How do I tell if my Real Estate deal is a “good one”?
by Kate4TC | Dec 8, 2009 | Comments Off on How do I tell if my Real Estate deal is a “good one”?
You’ve got to learn how to analyze the ROI of a real estate deal!
software is a one page Real Estate Analysis Calculator
that enables you to put in simple information and get a ROR on your invested dollars. It does require you to set a time frame and you’ll want to know some detail.
So let’s look at a $200,000 deal that we actually bought for $200,000. Remember the price and the value are not always the same. We’ll identify $5000 for closing costs, a land value (since only the building is depreciable) of $35,000 and a loan amount of $160,000. Property taxes in the middle column are $200 per month, along with $200 for insurance and $50 for maintenance. Gross monthly income is $2600.
Basic Tax Information lists Income Tax at 35% and Capital Gains Tax at 15%. Depreciation Recapture is currently at 25%. This occurs when you take more depreciation loss for tax purposes than the property actually depreciated. Include capital gains tax, even if you plan on doing a1031 exchange, because eventually you will have to pay that tax, and you want to be sure each deal can stand on his own.
The Real Estate Professional box is checked only if you qualify, meaning you log 750 hours of real estate work during the year. This enables you to be able to write off losses against any regularly earned income in that year. If you cannot prove those 750 hours, then the losses will be rolled over. The IRS watches this area closely so make sure and coordinate with your CPA on any further requirements.
On the right hand column, we’ll suggest 60 months for this analysis. No appreciation rate this first go-around as you’ll want to see if the property can stand on its own from a Cash Flow perspective. Appreciation is “gravy” if you get it.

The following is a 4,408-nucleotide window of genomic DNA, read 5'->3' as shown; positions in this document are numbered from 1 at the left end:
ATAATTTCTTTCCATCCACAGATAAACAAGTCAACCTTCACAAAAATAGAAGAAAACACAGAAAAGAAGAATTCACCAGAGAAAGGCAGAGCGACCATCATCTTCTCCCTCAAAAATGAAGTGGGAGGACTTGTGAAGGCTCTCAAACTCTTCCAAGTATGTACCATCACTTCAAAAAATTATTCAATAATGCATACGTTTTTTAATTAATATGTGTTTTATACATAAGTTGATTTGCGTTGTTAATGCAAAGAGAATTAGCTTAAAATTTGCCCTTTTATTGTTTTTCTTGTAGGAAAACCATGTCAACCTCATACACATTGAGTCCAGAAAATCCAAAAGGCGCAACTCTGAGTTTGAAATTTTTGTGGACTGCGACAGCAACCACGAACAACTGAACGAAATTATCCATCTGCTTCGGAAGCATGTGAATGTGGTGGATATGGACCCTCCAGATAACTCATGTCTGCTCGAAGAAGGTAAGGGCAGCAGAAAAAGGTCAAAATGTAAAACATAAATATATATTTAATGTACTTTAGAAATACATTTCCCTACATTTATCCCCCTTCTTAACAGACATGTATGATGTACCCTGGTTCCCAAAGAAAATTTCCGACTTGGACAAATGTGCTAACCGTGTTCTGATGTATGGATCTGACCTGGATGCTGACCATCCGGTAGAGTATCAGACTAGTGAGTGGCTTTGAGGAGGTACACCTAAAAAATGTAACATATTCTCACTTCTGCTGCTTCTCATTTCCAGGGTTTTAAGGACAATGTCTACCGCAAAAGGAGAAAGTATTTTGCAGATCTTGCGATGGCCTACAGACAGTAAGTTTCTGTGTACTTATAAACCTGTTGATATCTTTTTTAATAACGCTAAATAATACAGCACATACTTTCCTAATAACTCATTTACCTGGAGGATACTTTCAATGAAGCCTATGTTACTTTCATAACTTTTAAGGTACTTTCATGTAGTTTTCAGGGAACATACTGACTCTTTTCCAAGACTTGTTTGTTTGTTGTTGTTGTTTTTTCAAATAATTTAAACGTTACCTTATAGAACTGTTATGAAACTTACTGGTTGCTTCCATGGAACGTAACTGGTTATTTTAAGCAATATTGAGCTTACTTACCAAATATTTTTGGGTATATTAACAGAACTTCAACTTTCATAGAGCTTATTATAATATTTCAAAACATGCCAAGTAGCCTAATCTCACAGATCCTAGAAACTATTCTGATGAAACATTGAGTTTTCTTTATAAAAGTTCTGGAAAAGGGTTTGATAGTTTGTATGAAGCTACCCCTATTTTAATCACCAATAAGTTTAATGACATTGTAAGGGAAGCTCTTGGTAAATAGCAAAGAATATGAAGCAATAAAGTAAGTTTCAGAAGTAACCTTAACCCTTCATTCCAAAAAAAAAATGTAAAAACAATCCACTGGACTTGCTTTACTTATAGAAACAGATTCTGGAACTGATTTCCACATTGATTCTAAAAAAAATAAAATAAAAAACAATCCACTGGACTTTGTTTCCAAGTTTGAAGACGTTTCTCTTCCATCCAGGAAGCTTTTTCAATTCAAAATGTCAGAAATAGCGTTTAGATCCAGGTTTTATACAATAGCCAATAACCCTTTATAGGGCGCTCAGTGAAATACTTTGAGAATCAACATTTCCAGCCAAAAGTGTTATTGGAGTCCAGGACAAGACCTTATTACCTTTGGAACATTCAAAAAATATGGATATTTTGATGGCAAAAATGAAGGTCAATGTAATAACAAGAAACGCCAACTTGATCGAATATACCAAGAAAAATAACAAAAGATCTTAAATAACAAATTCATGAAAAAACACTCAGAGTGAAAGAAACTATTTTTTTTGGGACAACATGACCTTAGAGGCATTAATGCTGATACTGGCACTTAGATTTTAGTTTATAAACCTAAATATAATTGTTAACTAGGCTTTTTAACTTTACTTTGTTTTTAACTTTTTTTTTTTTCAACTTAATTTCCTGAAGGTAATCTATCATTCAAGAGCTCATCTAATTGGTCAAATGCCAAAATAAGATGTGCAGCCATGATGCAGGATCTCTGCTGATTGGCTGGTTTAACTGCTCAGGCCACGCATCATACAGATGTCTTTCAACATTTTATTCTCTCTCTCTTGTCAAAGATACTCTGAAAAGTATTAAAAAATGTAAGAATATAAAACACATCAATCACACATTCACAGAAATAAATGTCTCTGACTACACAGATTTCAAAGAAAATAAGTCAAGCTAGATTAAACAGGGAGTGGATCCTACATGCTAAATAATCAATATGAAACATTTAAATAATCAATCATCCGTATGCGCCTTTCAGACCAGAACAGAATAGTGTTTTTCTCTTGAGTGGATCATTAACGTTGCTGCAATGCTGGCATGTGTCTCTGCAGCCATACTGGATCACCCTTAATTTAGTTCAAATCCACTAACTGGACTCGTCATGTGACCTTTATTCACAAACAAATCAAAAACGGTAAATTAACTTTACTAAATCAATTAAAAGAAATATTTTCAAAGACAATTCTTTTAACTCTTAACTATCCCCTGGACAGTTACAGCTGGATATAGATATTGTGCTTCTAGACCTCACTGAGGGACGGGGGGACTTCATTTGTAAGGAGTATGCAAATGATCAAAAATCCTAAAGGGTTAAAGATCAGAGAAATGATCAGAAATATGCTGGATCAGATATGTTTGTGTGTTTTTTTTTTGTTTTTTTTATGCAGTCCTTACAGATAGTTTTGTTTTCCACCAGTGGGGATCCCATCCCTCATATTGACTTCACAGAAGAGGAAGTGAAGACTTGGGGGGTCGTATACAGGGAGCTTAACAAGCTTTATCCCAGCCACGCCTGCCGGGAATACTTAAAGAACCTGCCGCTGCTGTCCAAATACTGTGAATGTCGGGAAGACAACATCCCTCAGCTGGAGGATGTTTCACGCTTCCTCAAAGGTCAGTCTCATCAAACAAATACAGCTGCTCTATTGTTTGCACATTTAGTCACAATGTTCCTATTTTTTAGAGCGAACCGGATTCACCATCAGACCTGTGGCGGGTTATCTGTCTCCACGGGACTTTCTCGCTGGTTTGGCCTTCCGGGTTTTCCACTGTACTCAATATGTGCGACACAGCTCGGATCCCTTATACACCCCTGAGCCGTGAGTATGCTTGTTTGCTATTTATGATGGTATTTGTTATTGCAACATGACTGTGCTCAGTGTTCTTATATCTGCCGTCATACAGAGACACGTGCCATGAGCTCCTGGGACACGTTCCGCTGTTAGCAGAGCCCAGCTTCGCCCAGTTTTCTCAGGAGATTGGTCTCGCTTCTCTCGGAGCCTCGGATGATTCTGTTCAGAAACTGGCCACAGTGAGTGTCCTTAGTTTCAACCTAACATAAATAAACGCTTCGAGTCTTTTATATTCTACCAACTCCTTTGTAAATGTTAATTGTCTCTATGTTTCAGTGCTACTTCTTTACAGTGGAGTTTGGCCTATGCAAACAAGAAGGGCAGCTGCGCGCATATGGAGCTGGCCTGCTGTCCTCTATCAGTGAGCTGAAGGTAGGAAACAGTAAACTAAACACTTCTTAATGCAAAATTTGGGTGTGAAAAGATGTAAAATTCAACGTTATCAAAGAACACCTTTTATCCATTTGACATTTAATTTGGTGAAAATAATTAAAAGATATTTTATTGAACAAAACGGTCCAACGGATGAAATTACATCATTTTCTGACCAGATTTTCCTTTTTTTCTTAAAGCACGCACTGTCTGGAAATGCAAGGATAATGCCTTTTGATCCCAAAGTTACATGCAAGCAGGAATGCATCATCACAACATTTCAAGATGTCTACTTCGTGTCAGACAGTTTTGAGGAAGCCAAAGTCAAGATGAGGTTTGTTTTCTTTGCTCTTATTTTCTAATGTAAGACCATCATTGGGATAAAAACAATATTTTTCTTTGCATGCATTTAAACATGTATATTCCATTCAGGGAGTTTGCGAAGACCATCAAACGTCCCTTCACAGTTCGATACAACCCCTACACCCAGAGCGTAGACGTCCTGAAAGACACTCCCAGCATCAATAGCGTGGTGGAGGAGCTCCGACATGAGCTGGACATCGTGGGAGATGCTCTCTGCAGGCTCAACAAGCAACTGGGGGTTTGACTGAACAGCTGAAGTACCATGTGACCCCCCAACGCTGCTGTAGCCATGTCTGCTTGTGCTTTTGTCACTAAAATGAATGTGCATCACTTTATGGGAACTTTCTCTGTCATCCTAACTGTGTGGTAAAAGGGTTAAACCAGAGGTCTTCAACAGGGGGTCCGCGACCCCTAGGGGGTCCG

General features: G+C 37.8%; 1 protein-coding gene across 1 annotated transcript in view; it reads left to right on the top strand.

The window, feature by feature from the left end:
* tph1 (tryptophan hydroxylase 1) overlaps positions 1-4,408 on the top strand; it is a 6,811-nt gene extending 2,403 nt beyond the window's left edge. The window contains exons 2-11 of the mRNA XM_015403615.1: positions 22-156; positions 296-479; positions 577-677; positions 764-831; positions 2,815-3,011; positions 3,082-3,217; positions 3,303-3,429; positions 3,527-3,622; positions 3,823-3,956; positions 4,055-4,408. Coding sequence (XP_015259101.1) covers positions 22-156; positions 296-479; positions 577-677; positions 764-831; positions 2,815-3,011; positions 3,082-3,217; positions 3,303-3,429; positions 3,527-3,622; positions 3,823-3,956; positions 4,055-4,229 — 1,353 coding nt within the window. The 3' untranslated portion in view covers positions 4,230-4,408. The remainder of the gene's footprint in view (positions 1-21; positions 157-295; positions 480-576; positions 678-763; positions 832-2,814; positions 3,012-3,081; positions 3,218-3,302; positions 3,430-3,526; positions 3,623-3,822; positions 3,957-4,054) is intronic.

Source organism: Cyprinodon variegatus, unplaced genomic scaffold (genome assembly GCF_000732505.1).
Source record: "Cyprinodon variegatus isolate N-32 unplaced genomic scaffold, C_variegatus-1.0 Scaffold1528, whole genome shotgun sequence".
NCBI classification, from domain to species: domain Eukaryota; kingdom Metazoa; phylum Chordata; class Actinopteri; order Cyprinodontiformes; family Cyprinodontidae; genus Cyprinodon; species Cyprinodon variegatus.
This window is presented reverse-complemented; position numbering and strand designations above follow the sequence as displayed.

The Down Payment was $45,000 and the Years for Depreciation are 39 for commercial and 27.5 for residential. (We did not use any Cost-Segregation specials.) Add in the Sales Fees/Closing Costs of $12,000 and now you can see the Rate of Return the money you have in this deal is earning.
To summarize, you put $45,000 down, which included $5000 in closing costs on the buy side. You received approximately $635 per month for 60 months. You paid $12000 to sell the property and cashed out with a net $84,442 5 years later. This is a 17.98 annual rate of return on those particular dollars.
If we decide to add in appreciation of 4%, it looks like this:
If you were able to borrow another $40,000 for a second mortgage against a life insurance policy or other source and this cost 8%, then how would it look? Notice the cash flow would go down, but the ROR will go up over 100% due to using other people’s money.
The reason the ROR is so high is that for the $40,000 loan, the cost is 8% and the return is 26%. That equals a 225% ROR for that $40,000.
The reason we only showed a second mortgage of $40,000 is that if we borrowed the entire down payment of $45,000, the ROR would be infinite since there would be no money in the deal.
This is why true “no money down” deals earn such a high rate of return.
In addition to the full suite of calculators, real estate investors and professionals can purchase a Truth Concepts Real Estate Software package
that includes the Real Estate calculator, the Loan Analysis calculator and the Financial calculators together for only $200 with a $100 annual renewal.